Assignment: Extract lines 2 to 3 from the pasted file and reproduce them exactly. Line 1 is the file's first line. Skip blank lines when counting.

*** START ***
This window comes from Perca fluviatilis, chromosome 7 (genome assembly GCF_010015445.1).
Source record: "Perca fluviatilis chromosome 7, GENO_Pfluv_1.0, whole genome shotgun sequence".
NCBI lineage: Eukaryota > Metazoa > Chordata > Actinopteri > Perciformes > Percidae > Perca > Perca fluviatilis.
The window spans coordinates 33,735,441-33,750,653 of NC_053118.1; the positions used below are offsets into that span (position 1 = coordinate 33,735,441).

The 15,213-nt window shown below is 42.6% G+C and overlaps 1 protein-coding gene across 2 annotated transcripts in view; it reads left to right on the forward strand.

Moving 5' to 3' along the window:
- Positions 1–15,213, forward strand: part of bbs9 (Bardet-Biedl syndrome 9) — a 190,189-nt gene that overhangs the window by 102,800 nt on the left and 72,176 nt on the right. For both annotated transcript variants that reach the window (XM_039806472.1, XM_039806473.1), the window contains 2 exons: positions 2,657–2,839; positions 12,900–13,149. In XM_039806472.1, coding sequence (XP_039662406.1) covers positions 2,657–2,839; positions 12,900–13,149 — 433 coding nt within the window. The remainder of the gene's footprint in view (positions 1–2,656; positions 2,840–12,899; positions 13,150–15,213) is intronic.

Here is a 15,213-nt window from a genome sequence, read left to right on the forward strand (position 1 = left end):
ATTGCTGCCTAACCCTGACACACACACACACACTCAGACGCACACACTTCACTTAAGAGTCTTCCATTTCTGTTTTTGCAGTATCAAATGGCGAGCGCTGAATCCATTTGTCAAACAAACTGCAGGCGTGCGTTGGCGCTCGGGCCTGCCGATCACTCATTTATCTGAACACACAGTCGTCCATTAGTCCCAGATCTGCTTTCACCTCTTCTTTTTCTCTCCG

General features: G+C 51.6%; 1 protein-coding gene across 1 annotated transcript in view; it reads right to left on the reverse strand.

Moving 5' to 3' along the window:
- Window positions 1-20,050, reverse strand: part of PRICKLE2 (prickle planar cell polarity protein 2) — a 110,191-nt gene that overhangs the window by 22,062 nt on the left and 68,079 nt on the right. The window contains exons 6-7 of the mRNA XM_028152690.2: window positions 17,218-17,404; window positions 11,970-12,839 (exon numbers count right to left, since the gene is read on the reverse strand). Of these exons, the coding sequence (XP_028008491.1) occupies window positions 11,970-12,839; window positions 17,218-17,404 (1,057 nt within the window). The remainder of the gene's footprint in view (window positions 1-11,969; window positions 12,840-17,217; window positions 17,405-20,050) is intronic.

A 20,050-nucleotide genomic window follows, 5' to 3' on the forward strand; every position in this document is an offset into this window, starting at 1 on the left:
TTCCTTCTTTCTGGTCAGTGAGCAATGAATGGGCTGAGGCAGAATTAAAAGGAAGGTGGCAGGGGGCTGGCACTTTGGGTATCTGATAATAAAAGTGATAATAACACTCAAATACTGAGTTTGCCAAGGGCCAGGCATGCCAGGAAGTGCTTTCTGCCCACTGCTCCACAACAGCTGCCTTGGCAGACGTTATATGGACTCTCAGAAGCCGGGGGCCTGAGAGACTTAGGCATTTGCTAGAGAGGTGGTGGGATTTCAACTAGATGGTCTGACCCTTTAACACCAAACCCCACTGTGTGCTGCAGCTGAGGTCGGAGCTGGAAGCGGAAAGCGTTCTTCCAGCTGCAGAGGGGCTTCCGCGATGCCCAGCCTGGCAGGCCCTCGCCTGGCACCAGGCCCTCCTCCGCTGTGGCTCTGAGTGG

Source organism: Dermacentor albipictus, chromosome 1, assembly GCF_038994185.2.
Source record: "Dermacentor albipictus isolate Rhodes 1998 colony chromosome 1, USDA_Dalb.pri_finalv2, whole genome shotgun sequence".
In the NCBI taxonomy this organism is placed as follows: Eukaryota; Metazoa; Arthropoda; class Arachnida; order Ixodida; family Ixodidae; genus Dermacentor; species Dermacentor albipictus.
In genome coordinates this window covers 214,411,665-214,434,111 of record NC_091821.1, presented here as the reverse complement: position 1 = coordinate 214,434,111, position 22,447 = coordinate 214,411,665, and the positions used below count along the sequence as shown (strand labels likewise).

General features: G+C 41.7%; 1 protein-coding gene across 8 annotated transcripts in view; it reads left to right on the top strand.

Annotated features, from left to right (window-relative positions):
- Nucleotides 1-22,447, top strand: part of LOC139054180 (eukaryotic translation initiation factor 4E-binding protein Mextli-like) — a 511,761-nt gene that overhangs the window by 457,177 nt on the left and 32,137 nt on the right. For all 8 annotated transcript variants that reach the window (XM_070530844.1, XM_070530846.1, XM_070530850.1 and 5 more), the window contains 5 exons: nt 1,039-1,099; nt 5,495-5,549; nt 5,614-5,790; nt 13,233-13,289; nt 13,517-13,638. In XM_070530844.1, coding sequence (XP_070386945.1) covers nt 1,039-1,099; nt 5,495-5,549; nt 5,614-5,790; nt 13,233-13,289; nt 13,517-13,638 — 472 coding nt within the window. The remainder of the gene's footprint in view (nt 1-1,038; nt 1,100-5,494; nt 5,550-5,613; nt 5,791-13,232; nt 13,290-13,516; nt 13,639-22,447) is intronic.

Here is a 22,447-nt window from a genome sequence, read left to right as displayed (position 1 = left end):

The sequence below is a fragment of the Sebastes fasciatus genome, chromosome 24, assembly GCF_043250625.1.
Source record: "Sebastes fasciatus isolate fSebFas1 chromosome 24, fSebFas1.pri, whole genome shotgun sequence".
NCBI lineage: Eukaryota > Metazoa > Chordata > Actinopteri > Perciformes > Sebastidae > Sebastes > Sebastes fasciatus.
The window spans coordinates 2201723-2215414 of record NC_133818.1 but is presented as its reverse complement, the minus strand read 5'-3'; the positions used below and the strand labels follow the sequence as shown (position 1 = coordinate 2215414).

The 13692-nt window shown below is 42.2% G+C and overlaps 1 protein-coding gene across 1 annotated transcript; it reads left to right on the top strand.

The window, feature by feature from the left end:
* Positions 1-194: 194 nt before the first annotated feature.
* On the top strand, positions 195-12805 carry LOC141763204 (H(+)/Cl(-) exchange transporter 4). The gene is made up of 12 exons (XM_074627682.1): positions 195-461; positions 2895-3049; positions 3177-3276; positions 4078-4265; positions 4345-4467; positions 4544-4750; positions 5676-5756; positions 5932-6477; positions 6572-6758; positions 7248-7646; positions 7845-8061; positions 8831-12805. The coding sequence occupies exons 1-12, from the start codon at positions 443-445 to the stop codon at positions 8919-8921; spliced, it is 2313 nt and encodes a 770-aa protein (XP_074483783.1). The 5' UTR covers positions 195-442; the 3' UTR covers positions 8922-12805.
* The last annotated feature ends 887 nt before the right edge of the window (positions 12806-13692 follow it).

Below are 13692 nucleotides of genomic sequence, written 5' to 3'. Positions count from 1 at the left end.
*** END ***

Source record: "Perca fluviatilis chromosome 7, GENO_Pfluv_1.0, whole genome shotgun sequence".
NCBI lineage: Eukaryota > Metazoa > Chordata > Actinopteri > Perciformes > Percidae > Perca > Perca fluviatilis.